Volunteers of America
, based in Alexandria, Virginia
Alexandria is an independent city in the Commonwealth of Virginia. As of 2009, the city had a total population of 139,966. Located along the Western bank of the Potomac River, Alexandria is approximately six miles south of downtown Washington, D.C.Like the rest of northern Virginia, as well as...
, is a national, nonprofit, faith-based human services organization providing support programs to more than two million people throughout the United States each year. The organization includes 38 local offices that provide services to clients in approximately 400 communities in 44 states and Puerto Rico.
Through hundreds of programs, the organization focuses on a diverse variety of service areas that include affordable housing, seniors, children and families, the homeless, veterans, those with intellectual disabilities, substance abuse treatment and the incarcerated.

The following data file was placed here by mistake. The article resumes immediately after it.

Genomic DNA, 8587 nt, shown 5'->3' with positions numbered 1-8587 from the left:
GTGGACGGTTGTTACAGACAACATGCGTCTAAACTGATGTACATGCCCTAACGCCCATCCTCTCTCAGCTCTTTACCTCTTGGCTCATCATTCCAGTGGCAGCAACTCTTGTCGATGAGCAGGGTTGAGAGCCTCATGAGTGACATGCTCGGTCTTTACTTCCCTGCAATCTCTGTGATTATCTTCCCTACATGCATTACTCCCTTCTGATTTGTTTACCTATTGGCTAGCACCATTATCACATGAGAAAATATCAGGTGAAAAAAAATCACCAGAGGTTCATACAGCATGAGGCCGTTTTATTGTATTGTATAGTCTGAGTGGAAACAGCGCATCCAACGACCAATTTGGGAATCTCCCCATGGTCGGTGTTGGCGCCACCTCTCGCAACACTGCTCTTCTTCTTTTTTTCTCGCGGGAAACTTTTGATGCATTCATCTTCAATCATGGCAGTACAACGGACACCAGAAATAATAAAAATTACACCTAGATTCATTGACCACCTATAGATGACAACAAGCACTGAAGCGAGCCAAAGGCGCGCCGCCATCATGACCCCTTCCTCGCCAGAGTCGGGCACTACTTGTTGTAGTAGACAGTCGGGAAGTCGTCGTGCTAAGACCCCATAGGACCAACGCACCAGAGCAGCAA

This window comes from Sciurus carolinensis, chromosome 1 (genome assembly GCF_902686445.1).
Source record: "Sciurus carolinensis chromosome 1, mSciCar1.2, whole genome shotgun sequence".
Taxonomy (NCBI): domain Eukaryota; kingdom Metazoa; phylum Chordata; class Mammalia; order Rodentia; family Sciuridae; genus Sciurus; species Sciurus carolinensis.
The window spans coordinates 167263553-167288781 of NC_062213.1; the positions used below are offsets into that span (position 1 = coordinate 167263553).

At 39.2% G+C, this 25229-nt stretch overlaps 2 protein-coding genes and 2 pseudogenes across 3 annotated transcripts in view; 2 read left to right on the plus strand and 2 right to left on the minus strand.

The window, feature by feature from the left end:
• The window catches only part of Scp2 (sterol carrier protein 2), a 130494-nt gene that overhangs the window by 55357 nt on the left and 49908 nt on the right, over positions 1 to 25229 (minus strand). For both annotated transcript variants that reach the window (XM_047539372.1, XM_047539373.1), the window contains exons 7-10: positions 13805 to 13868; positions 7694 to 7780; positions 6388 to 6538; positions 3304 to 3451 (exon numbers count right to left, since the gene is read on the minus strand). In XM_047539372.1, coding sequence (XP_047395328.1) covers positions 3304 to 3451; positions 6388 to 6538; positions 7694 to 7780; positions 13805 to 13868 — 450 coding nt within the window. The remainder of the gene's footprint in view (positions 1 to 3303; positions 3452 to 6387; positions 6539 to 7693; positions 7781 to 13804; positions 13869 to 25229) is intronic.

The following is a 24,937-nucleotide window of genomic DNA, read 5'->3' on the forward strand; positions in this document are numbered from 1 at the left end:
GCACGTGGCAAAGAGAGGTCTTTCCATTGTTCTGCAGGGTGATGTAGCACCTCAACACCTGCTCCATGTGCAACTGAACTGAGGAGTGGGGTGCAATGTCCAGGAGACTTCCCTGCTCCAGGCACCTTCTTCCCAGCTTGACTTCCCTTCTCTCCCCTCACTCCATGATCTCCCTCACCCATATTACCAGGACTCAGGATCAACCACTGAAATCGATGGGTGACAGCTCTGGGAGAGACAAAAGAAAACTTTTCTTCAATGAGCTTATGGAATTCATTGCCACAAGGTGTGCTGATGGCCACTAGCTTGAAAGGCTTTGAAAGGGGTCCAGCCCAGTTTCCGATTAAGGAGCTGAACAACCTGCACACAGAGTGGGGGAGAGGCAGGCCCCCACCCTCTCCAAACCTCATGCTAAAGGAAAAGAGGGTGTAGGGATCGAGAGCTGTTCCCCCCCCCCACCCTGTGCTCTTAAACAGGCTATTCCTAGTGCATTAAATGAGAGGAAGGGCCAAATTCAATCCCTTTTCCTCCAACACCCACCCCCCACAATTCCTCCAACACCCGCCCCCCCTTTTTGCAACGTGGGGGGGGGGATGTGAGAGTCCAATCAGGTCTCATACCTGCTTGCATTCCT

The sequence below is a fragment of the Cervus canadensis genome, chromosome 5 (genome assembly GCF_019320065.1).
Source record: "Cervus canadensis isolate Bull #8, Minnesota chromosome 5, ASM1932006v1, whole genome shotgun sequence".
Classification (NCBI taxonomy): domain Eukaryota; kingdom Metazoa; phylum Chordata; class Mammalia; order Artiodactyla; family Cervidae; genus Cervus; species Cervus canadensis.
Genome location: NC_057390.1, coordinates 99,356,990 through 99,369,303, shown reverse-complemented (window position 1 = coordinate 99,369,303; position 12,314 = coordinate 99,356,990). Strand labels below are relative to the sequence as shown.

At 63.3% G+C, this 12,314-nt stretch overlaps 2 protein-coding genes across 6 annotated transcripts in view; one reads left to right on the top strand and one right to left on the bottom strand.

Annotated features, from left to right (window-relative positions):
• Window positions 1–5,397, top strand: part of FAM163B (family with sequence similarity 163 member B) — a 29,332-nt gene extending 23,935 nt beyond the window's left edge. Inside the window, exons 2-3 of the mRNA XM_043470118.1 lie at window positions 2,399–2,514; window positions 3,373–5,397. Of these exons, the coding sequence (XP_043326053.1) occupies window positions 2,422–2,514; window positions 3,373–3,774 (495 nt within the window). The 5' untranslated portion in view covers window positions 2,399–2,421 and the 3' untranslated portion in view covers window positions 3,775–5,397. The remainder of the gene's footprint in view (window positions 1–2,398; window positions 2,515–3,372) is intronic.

Volunteers of America is ranked among the largest charities in the United States by The NonProfit Times
The NonProfit Times is a newspaper based in Morris Plains, New Jersey, covering the business management of non-profit organizations in the United States. The first issue was published in April 1987. The newspaper covers fundraising, accounting, managerial issues and human resource management...
, The Chronicle of Philanthropy
The Chronicle of Philanthropy is a biweekly newspaper that covers the nonprofit world. Based in Washington, DC, it is the top news source for charity leaders, foundation executives, fund raisers, and other people involved in philanthropy...
Forbes is an American publishing and media company. Its flagship publication, the Forbes magazine, is published biweekly. Its primary competitors in the national business magazine category are Fortune, which is also published biweekly, and Business Week...
among other publications, with annual revenue of approximately $900 million in 2008.
Volunteers of America was founded in 1896 by social reformers Ballington Booth
Ballington Booth was an Officer in The Salvation Army and a co-founder of Volunteers of America.Born in Brighouse, England, Ballington Booth was the second child of William and Catherine Booth, founders of The Salvation Army in 1878...